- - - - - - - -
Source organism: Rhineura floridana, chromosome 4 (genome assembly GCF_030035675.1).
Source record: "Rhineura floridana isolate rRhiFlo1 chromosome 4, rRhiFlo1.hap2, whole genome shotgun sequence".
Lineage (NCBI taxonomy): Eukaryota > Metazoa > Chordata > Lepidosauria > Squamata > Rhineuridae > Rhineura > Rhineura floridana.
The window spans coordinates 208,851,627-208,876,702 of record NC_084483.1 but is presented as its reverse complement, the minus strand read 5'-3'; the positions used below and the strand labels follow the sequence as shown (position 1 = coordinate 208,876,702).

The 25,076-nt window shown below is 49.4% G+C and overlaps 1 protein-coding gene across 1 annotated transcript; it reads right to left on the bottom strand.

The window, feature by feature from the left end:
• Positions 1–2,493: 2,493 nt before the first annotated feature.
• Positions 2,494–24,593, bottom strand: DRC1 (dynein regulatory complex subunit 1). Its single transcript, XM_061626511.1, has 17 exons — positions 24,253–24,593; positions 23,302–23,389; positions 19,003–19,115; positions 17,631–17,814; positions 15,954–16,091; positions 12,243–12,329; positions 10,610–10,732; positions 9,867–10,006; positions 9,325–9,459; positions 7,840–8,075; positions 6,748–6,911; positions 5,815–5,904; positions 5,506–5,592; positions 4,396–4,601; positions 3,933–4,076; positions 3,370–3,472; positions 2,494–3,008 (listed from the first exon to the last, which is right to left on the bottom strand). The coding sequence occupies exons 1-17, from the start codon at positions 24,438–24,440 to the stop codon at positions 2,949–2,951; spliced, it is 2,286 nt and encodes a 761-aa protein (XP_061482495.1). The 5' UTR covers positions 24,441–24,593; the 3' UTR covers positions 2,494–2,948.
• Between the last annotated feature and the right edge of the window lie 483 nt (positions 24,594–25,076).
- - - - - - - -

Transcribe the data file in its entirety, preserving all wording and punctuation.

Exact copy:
Source organism: Rhineura floridana, chromosome 4 (genome assembly GCF_030035675.1).
Source record: "Rhineura floridana isolate rRhiFlo1 chromosome 4, rRhiFlo1.hap2, whole genome shotgun sequence".
Lineage (NCBI taxonomy): Eukaryota > Metazoa > Chordata > Lepidosauria > Squamata > Rhineuridae > Rhineura > Rhineura floridana.
The window spans coordinates 208,851,627-208,876,702 of record NC_084483.1 but is presented as its reverse complement, the minus strand read 5'-3'; the positions used below and the strand labels follow the sequence as shown (position 1 = coordinate 208,876,702).

The 25,076-nt window shown below is 49.4% G+C and overlaps 1 protein-coding gene across 1 annotated transcript; it reads right to left on the bottom strand.

The window, feature by feature from the left end:
• Positions 1–2,493: 2,493 nt before the first annotated feature.
• Positions 2,494–24,593, bottom strand: DRC1 (dynein regulatory complex subunit 1). Its single transcript, XM_061626511.1, has 17 exons — positions 24,253–24,593; positions 23,302–23,389; positions 19,003–19,115; positions 17,631–17,814; positions 15,954–16,091; positions 12,243–12,329; positions 10,610–10,732; positions 9,867–10,006; positions 9,325–9,459; positions 7,840–8,075; positions 6,748–6,911; positions 5,815–5,904; positions 5,506–5,592; positions 4,396–4,601; positions 3,933–4,076; positions 3,370–3,472; positions 2,494–3,008 (listed from the first exon to the last, which is right to left on the bottom strand). The coding sequence occupies exons 1-17, from the start codon at positions 24,438–24,440 to the stop codon at positions 2,949–2,951; spliced, it is 2,286 nt and encodes a 761-aa protein (XP_061482495.1). The 5' UTR covers positions 24,441–24,593; the 3' UTR covers positions 2,494–2,948.
• Between the last annotated feature and the right edge of the window lie 483 nt (positions 24,594–25,076).